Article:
There is a common misconception amongst the SEO community that it is difficult to earn links to an eCommerce store. Granted it may not seem, at the outset, that it is as easy to earn a continual flow of high quality links to a store than a content-heavy blog or even a local business, however that’s certainly not the case.
While there is no denying that eCommerce SEO is tough, due largely to the competition levels & with the SERPS dominated in many cases by large corporates, it is possible to succeed and see fantastic growth for even a brand new online store.
The amount of e-commerce platforms and online stores are growing yearly. But do we really know how the leading retailers become leaders? What efforts need to be made to execute an effective online strategy? How to do first things first and sort everything out in order? SEMrush conducted an e-commerce study to answer these questions, along with many others. We analyzed...Get Free PDF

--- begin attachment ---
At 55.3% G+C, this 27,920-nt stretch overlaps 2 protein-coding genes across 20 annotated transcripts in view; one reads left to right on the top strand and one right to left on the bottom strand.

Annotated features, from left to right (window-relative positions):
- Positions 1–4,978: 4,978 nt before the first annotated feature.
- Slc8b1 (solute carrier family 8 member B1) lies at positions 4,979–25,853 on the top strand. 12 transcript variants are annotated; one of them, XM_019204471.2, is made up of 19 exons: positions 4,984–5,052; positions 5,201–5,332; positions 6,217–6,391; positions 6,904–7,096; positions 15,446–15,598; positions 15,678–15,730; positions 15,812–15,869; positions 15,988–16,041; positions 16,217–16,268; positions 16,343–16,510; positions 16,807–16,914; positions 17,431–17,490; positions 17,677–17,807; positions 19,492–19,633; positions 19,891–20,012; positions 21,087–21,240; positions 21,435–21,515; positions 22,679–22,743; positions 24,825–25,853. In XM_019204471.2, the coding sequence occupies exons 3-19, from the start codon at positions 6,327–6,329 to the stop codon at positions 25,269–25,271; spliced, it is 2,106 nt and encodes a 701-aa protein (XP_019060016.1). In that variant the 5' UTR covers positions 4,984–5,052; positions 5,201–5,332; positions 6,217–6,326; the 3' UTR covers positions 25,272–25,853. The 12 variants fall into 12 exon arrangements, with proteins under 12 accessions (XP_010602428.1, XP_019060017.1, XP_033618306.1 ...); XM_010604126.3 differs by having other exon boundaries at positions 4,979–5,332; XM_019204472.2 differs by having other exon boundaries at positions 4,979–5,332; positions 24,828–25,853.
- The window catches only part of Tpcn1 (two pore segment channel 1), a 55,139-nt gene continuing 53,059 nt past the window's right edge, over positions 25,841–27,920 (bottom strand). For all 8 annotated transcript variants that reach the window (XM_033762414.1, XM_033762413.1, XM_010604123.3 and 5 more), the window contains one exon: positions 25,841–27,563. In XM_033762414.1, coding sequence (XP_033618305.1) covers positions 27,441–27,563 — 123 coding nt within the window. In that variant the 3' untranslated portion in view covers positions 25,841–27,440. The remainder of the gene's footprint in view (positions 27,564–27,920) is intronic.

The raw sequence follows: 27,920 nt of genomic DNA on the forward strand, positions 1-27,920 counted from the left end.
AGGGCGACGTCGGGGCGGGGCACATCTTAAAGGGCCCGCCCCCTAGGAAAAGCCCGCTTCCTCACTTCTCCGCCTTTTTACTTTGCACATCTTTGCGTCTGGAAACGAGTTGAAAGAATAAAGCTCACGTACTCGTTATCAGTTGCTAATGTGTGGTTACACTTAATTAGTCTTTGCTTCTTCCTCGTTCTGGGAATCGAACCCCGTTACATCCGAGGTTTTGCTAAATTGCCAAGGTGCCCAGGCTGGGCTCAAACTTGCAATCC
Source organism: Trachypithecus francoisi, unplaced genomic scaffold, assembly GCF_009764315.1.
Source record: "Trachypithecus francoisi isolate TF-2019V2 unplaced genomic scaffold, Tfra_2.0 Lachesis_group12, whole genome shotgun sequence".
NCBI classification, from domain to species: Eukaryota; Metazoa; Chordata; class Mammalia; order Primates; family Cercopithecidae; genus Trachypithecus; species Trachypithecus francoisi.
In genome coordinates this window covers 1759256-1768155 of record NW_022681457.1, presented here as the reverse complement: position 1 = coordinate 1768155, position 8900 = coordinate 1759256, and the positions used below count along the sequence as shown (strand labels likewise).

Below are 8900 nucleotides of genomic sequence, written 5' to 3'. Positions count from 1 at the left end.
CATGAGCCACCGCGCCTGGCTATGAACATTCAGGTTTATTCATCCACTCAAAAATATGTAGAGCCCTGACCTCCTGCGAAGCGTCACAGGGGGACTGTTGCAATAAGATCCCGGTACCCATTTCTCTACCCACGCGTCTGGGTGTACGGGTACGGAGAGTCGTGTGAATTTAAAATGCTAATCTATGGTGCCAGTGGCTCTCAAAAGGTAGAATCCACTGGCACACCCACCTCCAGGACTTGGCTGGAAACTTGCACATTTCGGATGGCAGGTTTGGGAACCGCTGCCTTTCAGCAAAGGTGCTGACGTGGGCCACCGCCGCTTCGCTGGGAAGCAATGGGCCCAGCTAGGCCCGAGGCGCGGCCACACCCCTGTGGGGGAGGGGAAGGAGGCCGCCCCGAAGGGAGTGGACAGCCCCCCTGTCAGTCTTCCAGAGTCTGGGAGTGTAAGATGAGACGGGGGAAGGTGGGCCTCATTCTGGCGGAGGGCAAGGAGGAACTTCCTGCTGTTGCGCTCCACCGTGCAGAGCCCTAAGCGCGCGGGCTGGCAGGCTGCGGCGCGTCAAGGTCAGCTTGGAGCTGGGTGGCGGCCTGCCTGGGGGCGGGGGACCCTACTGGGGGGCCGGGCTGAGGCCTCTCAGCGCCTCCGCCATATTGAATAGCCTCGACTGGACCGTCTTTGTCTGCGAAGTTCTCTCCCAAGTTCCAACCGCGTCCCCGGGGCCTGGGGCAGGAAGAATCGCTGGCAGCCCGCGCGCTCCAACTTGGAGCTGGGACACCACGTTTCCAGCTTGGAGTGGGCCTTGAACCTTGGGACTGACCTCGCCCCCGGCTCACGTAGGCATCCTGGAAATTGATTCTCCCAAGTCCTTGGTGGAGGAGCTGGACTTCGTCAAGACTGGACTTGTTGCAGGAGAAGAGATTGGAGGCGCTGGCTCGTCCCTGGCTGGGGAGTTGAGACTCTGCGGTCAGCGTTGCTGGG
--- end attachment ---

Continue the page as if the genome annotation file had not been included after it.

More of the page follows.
eCommerce link building doesn’t need to be difficult and, in many instances, SEOs still continue to ignore some of the most basic white hat methods.
Today I am going to review 10 of the most effective methods, all of which are on the right side of Google’s webmaster guidelines. Each section will include a difficulty score which takes into account both the complexity of rolling out the approach and also the investment of time, to see it done successfully.
1. Manufacturer Stockists Pages
In the majority of cases, eCommerce stores are retailers of third party products rather than manufacturers selling their own goods directly. For this reason, there is often an easy way to earn some highly authoritative links with little effort; simply by requesting a link from the manufacturers whose products a store sells.